Alvarez, 31, is an infielder for the Miami Marlins – and he’s also a really good speed skater. So good, that at the Sochi Olympics in 2014, he won a silver medal in short track speed skating. Read all about Alvarez here.
Bird and Alvarez were chosen by their peers to be the U.S. flag bearers in Tokyo.
4) Opening Ceremony: Torch Traditions, Which Athletes Will March?
During the Opening Ceremony, we’ll get to see how the cauldron is lit and who will be the final torchbearer — moments that are traditionally kept a surprise unveiled on the big day.
More than 600 American athletes are expected to be in Tokyo but not all of them will take part in the Parade of Nations, as many events are already underway or will take place the morning after the Opening Ceremony.
In San Diego, we’ll be keeping an eye out for any possible Opening Ceremony cameos of Olympians connected to our region like BMX pro racer Alise Willoughby, skateboarders Heimana Reynolds and Bryce Wettstein, Santee water polo player Alex Bowen, and rugby stars like Perry Baker and Abby Gustaitis, just to name a few familiar, local faces.
BMX racer Alise Willoughby recounts the physical toll the sport has taken on her body and all the broken bones and scars she’s accumulated on her way to Tokyo.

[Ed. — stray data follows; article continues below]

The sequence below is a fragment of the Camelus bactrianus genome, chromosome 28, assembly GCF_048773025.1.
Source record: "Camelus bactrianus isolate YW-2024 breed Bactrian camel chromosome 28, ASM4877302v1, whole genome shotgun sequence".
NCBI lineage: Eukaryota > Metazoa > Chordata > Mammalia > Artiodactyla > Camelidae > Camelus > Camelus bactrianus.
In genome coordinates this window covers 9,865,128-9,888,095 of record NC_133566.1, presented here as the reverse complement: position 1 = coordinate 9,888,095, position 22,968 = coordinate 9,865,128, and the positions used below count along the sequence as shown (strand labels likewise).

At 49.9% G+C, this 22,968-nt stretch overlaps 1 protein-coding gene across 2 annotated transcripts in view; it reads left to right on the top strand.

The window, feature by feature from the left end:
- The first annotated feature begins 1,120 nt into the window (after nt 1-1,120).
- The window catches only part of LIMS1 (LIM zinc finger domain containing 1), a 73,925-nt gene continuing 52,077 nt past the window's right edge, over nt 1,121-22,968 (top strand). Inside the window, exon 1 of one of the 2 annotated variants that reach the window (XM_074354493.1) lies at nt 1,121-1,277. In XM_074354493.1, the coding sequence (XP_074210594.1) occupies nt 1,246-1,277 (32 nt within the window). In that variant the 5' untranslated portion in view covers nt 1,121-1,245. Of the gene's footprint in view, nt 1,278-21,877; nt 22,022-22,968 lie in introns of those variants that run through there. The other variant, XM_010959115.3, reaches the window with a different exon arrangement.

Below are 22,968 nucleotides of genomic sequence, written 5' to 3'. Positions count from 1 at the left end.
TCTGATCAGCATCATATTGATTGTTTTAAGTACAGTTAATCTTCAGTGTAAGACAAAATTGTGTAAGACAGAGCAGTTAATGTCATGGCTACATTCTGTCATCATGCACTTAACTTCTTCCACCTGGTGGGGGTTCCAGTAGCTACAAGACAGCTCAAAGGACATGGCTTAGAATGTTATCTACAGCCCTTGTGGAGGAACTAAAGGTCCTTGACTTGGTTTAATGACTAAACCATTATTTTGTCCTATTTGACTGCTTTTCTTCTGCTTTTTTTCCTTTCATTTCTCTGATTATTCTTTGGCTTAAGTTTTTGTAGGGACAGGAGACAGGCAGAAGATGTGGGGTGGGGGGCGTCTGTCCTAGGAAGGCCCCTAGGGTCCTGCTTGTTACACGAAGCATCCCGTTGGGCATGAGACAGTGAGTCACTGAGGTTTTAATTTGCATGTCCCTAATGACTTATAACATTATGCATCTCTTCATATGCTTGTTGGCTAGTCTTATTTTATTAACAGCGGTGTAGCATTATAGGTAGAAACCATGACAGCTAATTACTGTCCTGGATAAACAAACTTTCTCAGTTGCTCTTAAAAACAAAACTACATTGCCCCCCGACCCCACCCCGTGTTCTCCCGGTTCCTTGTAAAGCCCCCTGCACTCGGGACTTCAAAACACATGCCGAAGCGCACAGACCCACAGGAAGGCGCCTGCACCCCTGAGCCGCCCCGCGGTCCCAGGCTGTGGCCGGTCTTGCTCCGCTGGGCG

NBC 7’s Steven Luke caught up with an East County Olympian who never had to look far for a mentor.
Skateboarding will be making its Olympic debut in Tokyo this year. Rutledge Wood previews the new Olympic sport alongside Olympian Heimana Reynolds.
This past year, athletes had to virtually reveal their lifelong dream of making the Olympic team had finally come true. Watch as their families react to the news and prove that despite the circumstances, the emotion and excitement are still real.
5) Rowing: Which Heats Are On, How to Watch
Rowing is also among the first sports at the Tokyo Olympics on Friday. The heats for the men’s and women’s single sculls, pair, double sculls, and quadruple sculls start at 9 a.m. PT from the Sea Forest Waterway. At 4:30 p.m. PT, fans can watch the men’s and women’s four and lightweight double sculls heats, plus single sculls and double sculls repechages, also from the Sea Forest Waterway in Tokyo.
Watch live at 4:30 p.m. PT on NBCSN or on digital platforms by clicking here.
Although no American men qualified in sculls, the American women could make it to the medal podium in both the single and double sculls. Kara Kohler is competing in the single, in which she won the world championship in 2019, and hopes to add a medal to her bronze from the quadruple sculls team in 2012. Kohler is from Clayton, California, and went to the University of California, Berkeley.
Gevvie Stone, who was the silver medalist in single sculls in Rio, is teaming up with Kristi Wagner in double sculls.
On the quadruple sculls team, Ellen Tomek and Meghan O’Leary — who won doubles together in 2016 — are joined by newcomers Alie Rusher and Cicely Madden.
The rowing competition on Day 1 of the Tokyo Olympics is preliminary heats. Medals for rowing won’t come until July 27.
The women of Team USA dominated the games in Rio and are expected to do the same in Tokyo. Here’s how, according to Corey Robinson.